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IAmNotAUser
January 1st, 2010, 10:13 PM
I hope this is in the right place - it is a networking issue I think.

I have a Ubuntu Server set up as a file store for my home network, backups and the like.

I have one user, sysamin, set up on the server, and Samba set up to share my /mnt folder with the network.

When I log onto my Windows 7 machine, I give my sysamin password and can access the /mnt folder and the folders and files beneath it, but I cannot modify them in any way, or drag-and-drop files into the file structure.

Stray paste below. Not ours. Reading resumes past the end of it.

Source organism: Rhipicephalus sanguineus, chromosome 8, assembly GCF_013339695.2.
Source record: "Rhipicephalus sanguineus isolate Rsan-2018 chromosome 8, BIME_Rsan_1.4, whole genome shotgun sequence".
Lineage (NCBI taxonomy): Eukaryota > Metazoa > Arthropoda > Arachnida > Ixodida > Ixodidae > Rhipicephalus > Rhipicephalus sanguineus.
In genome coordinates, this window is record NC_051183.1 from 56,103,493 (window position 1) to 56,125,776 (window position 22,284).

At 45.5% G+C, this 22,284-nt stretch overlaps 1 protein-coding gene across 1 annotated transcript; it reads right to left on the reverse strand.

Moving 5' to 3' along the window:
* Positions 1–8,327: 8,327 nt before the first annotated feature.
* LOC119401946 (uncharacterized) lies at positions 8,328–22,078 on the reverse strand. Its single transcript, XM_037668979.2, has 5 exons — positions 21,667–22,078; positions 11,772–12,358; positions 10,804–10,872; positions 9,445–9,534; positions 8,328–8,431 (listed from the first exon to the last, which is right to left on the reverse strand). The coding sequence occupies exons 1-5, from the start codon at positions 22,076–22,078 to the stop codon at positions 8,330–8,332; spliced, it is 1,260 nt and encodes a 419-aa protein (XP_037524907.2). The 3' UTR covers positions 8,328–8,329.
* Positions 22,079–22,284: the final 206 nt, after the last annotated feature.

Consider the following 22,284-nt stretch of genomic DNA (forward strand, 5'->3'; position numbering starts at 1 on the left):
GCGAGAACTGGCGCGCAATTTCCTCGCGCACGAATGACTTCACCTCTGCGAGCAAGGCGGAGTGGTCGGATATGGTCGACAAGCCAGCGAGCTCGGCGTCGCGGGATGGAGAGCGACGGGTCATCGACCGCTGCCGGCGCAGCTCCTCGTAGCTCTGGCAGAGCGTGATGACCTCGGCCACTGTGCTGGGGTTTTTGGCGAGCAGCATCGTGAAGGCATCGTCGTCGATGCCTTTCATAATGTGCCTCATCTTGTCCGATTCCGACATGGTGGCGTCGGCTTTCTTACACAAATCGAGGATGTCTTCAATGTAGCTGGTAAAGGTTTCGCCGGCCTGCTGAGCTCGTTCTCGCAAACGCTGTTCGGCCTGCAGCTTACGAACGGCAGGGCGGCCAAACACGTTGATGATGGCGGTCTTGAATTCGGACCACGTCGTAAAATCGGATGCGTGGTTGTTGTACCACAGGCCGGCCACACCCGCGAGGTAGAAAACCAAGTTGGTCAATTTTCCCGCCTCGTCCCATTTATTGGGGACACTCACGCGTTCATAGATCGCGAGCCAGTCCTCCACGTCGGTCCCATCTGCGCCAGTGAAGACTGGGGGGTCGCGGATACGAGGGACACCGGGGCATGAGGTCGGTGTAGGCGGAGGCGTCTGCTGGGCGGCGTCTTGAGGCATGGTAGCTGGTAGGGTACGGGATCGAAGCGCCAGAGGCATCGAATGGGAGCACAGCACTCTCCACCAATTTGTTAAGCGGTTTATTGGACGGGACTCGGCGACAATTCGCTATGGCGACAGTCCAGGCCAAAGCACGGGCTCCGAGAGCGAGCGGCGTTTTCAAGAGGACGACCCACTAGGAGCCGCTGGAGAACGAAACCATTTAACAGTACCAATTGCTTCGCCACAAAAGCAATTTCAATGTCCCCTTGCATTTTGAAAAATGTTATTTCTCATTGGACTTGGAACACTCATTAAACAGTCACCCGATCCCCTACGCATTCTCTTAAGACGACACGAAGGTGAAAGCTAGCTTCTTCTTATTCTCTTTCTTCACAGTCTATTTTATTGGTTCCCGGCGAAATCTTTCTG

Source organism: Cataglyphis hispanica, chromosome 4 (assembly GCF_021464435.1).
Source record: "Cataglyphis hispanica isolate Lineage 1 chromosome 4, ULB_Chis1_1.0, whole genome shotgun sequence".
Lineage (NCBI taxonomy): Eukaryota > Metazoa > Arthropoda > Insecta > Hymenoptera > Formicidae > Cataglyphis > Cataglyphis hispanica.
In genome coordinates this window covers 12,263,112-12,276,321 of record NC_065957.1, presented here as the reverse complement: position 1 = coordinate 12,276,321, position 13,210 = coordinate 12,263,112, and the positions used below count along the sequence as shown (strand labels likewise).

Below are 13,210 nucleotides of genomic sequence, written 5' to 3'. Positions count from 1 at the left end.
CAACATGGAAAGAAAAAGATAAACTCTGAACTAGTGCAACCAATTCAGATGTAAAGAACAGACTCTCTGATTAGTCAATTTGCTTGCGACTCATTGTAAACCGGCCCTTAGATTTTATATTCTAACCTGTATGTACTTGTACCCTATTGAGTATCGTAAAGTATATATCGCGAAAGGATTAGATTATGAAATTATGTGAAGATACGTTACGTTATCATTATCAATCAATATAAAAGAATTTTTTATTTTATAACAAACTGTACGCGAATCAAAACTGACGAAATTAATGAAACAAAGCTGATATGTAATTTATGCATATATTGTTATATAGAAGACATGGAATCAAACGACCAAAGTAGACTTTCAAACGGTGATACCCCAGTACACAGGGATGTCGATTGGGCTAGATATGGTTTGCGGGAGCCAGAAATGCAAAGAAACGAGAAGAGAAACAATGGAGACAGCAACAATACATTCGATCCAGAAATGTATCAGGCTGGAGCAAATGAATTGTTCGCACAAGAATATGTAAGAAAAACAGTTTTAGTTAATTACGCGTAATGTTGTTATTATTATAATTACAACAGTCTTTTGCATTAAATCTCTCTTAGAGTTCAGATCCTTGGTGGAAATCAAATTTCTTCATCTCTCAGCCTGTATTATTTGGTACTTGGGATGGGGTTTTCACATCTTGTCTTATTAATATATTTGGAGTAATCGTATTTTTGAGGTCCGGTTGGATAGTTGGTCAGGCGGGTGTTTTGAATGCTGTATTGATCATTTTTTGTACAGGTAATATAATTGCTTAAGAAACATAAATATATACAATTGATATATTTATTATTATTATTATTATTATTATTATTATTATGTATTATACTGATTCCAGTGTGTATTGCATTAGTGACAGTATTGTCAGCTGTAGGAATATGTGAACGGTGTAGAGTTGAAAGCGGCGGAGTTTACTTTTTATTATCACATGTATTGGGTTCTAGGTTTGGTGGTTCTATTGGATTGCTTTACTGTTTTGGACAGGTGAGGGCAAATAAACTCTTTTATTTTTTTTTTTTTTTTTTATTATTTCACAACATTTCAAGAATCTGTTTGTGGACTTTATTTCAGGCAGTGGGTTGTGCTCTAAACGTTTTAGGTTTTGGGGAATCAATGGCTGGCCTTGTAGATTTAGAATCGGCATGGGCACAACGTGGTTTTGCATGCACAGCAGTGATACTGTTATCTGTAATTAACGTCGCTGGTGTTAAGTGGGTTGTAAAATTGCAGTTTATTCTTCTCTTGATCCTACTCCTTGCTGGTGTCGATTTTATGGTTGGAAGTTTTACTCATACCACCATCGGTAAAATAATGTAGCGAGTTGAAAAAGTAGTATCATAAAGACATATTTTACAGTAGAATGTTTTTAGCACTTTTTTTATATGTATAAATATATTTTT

Sysamin is set up to be the owner and has read/write permissions, so why can I not modify the files or add new ones?

Can anyone please suggest some config to look at in order to try to fix this?

Thanks

Morbius1
January 1st, 2010, 10:50 PM
File sharing has two steps to permissions. Samba states what MAY be done to a folder but linux itself states what CAN be done to the folder.

We need to find the linux permissions on the shared folder and it's contents:

Open Terminal
Type ls -dl /mnt/shared_folder
Type ls -l /mnt/shared_folder

Substitute the real name for shared_folder

IAmNotAUser
January 2nd, 2010, 01:37 AM
ls -dl /mnt
drwxr-xr-x 6 root root 4096 2009-12-22 16:45 /mnt


ls -l /mnt
total 364
drwxr-xrwx 19 sysamin sysamin 4096 2010-01-02 00:07 Files
drwxr-xr-x 5 sysamin sysamin 36864 2010-01-02 00:27 Uni
drwxrwxrwx 1 root root 327680 2010-01-02 00:30 UniBackup
drwxr-xrwx 62 sysamin sysamin 4096 2009-12-23 15:38 Videos


I'm trying to save files inside /mnt/Files if that's any help.

Morbius1
January 2nd, 2010, 02:41 PM